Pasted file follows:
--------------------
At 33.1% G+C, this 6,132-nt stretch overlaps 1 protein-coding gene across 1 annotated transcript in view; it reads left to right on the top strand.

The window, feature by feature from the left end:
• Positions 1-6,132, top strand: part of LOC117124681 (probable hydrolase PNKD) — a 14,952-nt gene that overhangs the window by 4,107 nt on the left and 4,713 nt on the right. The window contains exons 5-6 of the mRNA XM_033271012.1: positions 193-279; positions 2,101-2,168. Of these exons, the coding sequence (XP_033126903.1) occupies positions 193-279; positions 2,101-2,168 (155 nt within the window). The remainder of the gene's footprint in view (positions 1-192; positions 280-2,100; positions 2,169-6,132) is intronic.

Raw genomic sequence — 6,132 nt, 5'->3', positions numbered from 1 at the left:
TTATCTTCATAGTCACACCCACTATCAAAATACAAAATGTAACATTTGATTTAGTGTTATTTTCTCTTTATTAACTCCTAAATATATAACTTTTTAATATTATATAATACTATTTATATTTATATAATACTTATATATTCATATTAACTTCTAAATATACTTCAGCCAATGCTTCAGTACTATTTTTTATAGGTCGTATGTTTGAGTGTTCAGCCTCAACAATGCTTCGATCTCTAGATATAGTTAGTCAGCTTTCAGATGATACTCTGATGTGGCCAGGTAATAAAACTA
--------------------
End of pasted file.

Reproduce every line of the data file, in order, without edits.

At 33.1% G+C, this 6,132-nt stretch overlaps 1 protein-coding gene across 1 annotated transcript in view; it reads left to right on the top strand.

The window, feature by feature from the left end:
• Positions 1-6,132, top strand: part of LOC117124681 (probable hydrolase PNKD) — a 14,952-nt gene that overhangs the window by 4,107 nt on the left and 4,713 nt on the right. The window contains exons 5-6 of the mRNA XM_033271012.1: positions 193-279; positions 2,101-2,168. Of these exons, the coding sequence (XP_033126903.1) occupies positions 193-279; positions 2,101-2,168 (155 nt within the window). The remainder of the gene's footprint in view (positions 1-192; positions 280-2,100; positions 2,169-6,132) is intronic.

Raw genomic sequence — 6,132 nt, 5'->3', positions numbered from 1 at the left:
TTATCTTCATAGTCACACCCACTATCAAAATACAAAATGTAACATTTGATTTAGTGTTATTTTCTCTTTATTAACTCCTAAATATATAACTTTTTAATATTATATAATACTATTTATATTTATATAATACTTATATATTCATATTAACTTCTAAATATACTTCAGCCAATGCTTCAGTACTATTTTTTATAGGTCGTATGTTTGAGTGTTCAGCCTCAACAATGCTTCGATCTCTAGATATAGTTAGTCAGCTTTCAGATGATACTCTGATGTGGCCAGGTAATAAAACTA